Fence post

greenspun.com : LUSENET : Countryside : One Thread

We are replacing rotten fece post and would like your opinion on preasure treated or the newer metal post. The cost isn't a factor. We've had wonderful luck with old cresol treated post, had'em in the ground around 30 years and starting to rot.

-- Sandy(FL.) (MANDARINHILLBILLYS@prodigy.net), November 16, 2000


The rancher across the road from us has used both with the same dependability. He did say its harder for his cattle to push down 6x6 timbers then the metal post, but its easier for him to drive in metal posts (no posthole diggers required).

-- Jay Blair in N. AL (jayblair678@yahoo.com), November 16, 2000.

We have used presure treated landscape timbers as fence post in a pasture we rented. Had to replace some after 5 years, we no longer have the pasture so I don't know how they are holding up. The metal post are you talking about T-Posts? T-posts work good with field fence ad barb wire. I am not sure how they woud work in combination with wood post if you are not replacing them all at once. Good Luck!!!

-- Mark in NC Fla (deadgoatman@webtv.net), November 16, 2000.

Sandy, the T posts will outlast the pressure treated posts, and drive in easier, unless you have a tractor driven post driver. If you do have a tractor driven post driver, I would go with locust posts, you can usually buy them locally in rural areas, they will outlast you. Annie in SE OH.

-- Annie Miller (annie@1st.net), November 17, 2000.

T posts for fence runs are great, but even with the new connectors, sold under the brand Wedge Loc here and in the Jeffers livestock catalog, as corner posts, we have seen ours pulling up out of the ground. They are wonderful for more temporary type fencing though! Treated on the corners are outlasting our cresote posts, even though we have been pouring our used motor oil on these big posts, they are being eaten by bugs. Landscape timers used on a local fence easily can be snapped off at the ground, leaving the cement and the end of the post firmly in the ground. Vicki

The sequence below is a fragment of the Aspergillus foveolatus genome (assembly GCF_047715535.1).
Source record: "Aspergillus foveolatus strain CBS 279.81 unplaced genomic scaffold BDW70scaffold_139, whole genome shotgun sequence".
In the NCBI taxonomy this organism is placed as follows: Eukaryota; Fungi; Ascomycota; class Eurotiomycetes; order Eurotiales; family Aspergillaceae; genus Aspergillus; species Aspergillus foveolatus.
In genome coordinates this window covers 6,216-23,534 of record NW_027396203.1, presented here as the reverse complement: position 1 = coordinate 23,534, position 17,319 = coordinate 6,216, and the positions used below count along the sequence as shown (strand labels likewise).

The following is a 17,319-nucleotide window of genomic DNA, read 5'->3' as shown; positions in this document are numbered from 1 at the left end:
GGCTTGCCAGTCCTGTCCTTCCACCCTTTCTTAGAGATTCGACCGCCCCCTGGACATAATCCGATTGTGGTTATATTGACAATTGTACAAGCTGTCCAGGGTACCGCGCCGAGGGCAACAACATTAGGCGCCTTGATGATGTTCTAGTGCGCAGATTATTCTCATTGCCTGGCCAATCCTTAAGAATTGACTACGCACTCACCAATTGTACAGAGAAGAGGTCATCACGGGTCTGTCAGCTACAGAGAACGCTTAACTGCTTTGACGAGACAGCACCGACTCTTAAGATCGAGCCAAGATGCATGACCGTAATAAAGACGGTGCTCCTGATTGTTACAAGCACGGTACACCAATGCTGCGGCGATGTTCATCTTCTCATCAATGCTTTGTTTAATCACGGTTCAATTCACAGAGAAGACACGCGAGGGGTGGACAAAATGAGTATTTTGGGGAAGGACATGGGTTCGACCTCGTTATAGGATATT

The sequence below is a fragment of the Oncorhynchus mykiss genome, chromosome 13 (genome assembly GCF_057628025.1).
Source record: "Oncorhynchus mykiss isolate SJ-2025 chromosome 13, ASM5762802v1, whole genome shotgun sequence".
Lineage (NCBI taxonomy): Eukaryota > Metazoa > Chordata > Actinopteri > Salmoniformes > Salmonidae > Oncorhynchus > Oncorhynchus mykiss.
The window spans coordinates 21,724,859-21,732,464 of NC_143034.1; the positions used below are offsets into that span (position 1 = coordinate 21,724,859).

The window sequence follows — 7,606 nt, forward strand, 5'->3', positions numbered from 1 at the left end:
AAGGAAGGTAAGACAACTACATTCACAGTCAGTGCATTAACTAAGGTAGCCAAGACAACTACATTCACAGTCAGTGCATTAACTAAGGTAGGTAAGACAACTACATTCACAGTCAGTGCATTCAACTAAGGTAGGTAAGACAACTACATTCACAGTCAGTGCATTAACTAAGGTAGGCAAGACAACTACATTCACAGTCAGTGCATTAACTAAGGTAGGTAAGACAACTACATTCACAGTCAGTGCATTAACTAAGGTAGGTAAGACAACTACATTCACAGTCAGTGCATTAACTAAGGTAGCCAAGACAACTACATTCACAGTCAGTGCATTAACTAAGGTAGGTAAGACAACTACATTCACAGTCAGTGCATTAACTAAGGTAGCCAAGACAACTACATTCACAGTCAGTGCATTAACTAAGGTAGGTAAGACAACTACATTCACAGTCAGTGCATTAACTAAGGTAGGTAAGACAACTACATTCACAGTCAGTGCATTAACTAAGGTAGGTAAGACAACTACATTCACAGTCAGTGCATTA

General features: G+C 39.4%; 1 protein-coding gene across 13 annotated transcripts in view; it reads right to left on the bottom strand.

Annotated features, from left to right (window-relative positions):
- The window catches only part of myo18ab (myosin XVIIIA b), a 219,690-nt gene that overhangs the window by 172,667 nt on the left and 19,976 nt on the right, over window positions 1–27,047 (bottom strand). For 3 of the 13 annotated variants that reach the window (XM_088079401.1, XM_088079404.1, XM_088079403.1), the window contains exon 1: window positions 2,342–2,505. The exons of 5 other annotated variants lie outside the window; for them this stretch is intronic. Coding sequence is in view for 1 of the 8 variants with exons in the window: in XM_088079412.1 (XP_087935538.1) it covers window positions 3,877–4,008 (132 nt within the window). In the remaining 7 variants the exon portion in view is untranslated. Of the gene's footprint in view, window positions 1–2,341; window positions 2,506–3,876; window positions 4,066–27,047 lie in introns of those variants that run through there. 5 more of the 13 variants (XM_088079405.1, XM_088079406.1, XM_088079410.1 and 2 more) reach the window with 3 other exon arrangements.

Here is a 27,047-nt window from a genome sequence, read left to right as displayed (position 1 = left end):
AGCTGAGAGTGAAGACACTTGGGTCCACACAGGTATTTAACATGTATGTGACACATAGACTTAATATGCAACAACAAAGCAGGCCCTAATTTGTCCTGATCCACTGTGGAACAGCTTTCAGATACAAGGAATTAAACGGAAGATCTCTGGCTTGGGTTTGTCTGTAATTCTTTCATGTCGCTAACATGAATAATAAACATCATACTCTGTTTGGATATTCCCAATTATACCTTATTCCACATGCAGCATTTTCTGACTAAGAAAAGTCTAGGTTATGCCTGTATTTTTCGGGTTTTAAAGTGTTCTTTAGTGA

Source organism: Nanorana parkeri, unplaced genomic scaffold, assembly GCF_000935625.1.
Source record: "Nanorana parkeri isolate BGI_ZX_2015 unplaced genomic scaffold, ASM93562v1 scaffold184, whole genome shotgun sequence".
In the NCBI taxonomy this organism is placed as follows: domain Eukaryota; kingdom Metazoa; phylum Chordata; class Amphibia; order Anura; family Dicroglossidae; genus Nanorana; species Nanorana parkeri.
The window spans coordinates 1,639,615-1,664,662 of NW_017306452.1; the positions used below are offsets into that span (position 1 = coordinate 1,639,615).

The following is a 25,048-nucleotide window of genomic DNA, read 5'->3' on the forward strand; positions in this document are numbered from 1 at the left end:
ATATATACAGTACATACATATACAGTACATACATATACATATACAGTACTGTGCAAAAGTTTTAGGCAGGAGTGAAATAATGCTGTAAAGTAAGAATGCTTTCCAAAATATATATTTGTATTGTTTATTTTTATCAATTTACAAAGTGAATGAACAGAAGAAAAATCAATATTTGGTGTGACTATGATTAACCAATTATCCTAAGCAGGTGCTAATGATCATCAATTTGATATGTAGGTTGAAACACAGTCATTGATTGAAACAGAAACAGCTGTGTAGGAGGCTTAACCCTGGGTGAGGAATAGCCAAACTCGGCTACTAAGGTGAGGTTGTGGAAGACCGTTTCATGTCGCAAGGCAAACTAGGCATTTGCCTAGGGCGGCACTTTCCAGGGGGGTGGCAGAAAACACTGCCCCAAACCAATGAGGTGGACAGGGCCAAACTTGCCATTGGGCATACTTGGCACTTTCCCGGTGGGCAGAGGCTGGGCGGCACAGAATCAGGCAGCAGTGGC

-- Vicki McGaugh TX (vickilonesomedoe@hotmail.com), November 17, 2000.

T-posts are a lot cheaper. Locally a bit over $2 for six footers. You can salvage a fence by simply driving a t-post between the wood posts to maintain the same spacing. The wood posts can then rot in place. I started out with a driver from the local co-op, but it just didn't have enough hitting power. I had a friend cut out a 6" plug of solid round rod which just fit inside the tube. I drilled in holes from the side and plug welded at the top. Will really drive posts now.

Typically spacing is 10' between posts. I sometimes use 12 1/2' for parameter fencing and 15' for interior fencing if I am putting on new, tightly stretched barbwire (called bobwire locally).

At one section the critters liked to stick their heads through to eat the forage along a roadside. Here I put on standoffs and put up two stands of electric wire.

-- Ken S. in WC TN (scharabo@aol.com), November 17, 2000.

Ken, it's called "bobwire" here also. Like in the sentence, "Run your bobware fence down long the crik". I'm a hillbilly myself, so I guess I can poke fun of the way we all talk! Annie in SE OH.

-- Annie Miller (annie@1st.net), November 17, 2000.

My brother had a feed/seed/farm supply store and he primarily sold cresote, hedge, and tee posts. I don't recall that he even carried the penta treated posts.

Here in Kansas we space our posts further apart than mentioned by others. Probably 20 feet or thereabouts. Perhaps our ground is more solid when posts are tamped in than in other locations.

As to what we call the wire, we call it "barbed wire." One Kansas museum is devoted exclusivly to it. Here is the url if you care to take at look at the web site for it. http://www.rushcounty.org/barbedwiremuseum/

By the way, any fence that has wooden posts should have an occasional metal one used to stop any lightning from traveling along the wire blowing the wooden posts apart. The metal one serves as a ground rod.

On yet another note, our family farm had 1 1/2 miles of railroad right of way running across it, and some of the right of way fencing had concrete posts used in it. They are still standing with no rot. Even when they crack the rebar holds them together and useful.

-- Notforprint (Not@thekeyboard.com), November 17, 2000.


When I first moved down here from SE OH, I used to say I was going to or had been down at the crik. Locals didn't know what I was talking about. Here it's creek. However, 'fixin' was a new on to me, such as "I'm fixin' to ..."

-- Ken S. in WC TN (scharabo@aol.com), November 17, 2000.


Whatever kind you choose, I read somewhere (Foxfire?) that if you set your posts when the moon is waning they will be less likely to come loose.

-- Mona in OK (jascamp@ipa.net), November 18, 2000.

A couple of tips on setting wooden posts. Pore some water into the hole before backfilling and then tamp down the dirt until it is a fairly solid mass. This helps to eliminate air pockets. Also try to leave the post set for at least a couple of days for them to firm up before stringing wire on them. Unless your ends and corners are solid, each strand will lean the post some, loosening the previous strands.

-- Ken S. in WC TN (scharabo@aol.com), November 20, 2000.

Moderation questions? read the FAQ